The Department for Business, Innovation and Skills (BIS) has announced a number of changes to company filing requirements which will reduce the red tape burden on companies. While the changes will have most impact on small companies, there are some which will also make life easier for those managing the administration of larger companies and groups.
In October 2013, the Government launched a consultation on proposals to improve and simplify the current requirements for UK companies to file certain information at Companies House.
The consultation highlighted various issues with the current filing requirements, including:
1. Potential duplication due to:
- requirements to hold information both at Companies House and at a company’s registered office;
- requirements to file information at Companies House more than once; and
- requirements to file similar, or the same, information at Companies House and at HM Revenue and Customs (HRMC);
2. Problems associated with inaccuracies on the register which, at present, the Registrar has no legal authority to deal with effectively (for example, a company giving a registered office address which it has no link with or an individual being appointed as a director without their knowledge); and
3. More could be done to update and amend the register quickly, including improving the use of electronic communications.
What do the reforms include?
Following careful consideration of the responses to the consultation, the Government has decided on a number of reforms to company filing requirements, aimed at improving the accuracy and integrity of the public register whilst also simplifying the current filing requirements. These include:
- Annual filings: Companies will have more flexibility to confirm whether their company information is correct and complete at any point in the year. The requirement to complete an annual return at a set point each year will be changed to a requirement to ‘check, notify changes if necessary and confirm’ information at least once in a 12 month period. Companies that make changes inside a 12 month period (for example, if appointing a new director or filing a return of allotment of shares) will be asked if they wish to check and confirm other information at the same time. If they do, no further action will be required for a further 12 month period (unless there is a change that needs to be notified).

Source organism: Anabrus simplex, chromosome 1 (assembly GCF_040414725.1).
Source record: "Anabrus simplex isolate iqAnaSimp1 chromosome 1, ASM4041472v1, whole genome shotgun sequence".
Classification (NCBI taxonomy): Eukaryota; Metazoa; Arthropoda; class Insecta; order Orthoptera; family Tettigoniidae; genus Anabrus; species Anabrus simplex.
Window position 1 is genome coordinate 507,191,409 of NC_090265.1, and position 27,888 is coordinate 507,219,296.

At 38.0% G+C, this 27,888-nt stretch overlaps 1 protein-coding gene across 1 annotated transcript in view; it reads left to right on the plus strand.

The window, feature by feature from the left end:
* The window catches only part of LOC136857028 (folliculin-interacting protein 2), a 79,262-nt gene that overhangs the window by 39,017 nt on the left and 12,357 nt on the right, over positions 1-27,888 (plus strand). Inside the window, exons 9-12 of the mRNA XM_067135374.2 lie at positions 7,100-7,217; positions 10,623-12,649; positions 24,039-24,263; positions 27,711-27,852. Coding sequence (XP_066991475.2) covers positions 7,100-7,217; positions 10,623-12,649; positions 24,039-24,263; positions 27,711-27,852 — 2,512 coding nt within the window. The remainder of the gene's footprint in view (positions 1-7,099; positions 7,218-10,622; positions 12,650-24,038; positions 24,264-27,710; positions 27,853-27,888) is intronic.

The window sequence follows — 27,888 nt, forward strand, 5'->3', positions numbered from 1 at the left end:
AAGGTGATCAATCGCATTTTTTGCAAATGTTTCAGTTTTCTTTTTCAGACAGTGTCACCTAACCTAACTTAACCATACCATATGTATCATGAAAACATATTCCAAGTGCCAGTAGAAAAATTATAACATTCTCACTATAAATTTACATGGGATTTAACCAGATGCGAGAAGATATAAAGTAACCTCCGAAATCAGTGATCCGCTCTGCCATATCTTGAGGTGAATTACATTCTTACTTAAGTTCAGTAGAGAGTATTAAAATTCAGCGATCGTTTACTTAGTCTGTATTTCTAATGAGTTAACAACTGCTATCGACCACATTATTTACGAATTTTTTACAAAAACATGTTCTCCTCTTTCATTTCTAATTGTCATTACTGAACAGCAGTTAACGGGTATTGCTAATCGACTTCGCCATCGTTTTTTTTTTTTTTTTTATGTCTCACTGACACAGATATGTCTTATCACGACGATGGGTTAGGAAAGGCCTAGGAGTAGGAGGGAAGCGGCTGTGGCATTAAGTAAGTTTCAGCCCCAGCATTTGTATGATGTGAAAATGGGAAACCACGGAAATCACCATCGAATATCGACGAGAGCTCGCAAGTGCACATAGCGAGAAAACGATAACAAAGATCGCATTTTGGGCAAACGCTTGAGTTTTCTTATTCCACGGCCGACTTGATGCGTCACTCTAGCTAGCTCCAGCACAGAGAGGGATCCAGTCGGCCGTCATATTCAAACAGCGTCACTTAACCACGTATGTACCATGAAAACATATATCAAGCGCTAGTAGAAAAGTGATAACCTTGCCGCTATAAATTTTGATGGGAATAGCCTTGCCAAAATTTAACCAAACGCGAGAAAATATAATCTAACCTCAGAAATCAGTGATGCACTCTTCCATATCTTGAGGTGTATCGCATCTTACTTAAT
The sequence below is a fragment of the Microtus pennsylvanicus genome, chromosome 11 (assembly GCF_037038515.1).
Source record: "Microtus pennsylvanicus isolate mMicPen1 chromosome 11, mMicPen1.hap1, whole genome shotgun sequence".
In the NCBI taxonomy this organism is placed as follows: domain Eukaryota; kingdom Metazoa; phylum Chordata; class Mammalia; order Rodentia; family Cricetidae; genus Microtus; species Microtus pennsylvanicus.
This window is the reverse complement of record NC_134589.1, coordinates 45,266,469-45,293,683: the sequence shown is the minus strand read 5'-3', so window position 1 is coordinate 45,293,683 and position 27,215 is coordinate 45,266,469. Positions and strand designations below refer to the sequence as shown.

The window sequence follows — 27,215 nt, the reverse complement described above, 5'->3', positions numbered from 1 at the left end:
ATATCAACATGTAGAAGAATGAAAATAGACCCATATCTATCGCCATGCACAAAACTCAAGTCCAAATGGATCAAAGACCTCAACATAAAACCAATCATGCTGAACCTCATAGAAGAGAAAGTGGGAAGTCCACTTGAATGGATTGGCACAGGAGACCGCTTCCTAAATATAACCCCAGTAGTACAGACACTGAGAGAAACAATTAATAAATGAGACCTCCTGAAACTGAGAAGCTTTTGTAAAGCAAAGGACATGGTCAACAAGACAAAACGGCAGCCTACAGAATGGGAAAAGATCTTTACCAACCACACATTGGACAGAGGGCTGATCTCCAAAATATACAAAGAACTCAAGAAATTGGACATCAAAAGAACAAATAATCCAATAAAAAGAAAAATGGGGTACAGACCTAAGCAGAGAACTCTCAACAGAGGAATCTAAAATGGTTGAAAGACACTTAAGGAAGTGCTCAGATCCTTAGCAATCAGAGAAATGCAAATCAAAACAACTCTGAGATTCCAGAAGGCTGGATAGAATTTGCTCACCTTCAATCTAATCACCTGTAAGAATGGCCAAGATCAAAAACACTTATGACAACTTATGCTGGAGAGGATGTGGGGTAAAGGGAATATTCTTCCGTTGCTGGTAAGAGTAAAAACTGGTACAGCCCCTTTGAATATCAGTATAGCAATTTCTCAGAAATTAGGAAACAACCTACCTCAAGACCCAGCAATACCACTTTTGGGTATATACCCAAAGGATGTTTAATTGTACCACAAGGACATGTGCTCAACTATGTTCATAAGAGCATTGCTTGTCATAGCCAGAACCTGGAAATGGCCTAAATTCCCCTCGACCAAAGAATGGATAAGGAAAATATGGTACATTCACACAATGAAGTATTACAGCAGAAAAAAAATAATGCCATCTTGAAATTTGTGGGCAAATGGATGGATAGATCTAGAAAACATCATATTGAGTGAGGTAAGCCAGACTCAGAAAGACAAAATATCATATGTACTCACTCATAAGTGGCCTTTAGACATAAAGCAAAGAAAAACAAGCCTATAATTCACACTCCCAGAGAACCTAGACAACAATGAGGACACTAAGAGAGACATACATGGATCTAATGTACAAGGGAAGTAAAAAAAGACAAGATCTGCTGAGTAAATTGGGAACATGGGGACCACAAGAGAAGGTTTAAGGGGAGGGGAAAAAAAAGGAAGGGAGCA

- Joint filing tool: The Government will also be making improvements to the joint filing tool to ensure there is an easy way for small companies to provide data just once to fulfil both HMRC and Companies House requirements on the same date through one channel.
- Company registers: Private companies will be able to opt out of the requirement to keep and maintain the various registers including the proposed new register of company beneficial owners (see our previous Talking Business blog). Where a company exercises this option, it will need to ensure that the information on the public register is up-to-date in the same way that it is required to update its own registers.
- Directors’ dates of birth: To reduce the risk of identity theft and misuse of personal data, full details of a director’s date of birth will no longer be available on the public register. The public register will just show the month and year of birth. However, where private companies elect not to maintain company registers, the full date of birth will be included on the public register.
- Statement of capital: It can be difficult and often burdensome for companies to provide information about the amount of paid up share capital, particularly where companies have allotted shares at different prices or bought back, cancelled or consolidated shares. Accordingly, subject to certain limited exceptions, companies will only be required to show the aggregate amount unpaid on the statement of capital (rather than the amount paid and unpaid on each share).
As yet, there is no timetable for when these proposals will come into force but the Government has said it will amend the Companies Act 2006 to implement them as soon as parliamentary time allows.
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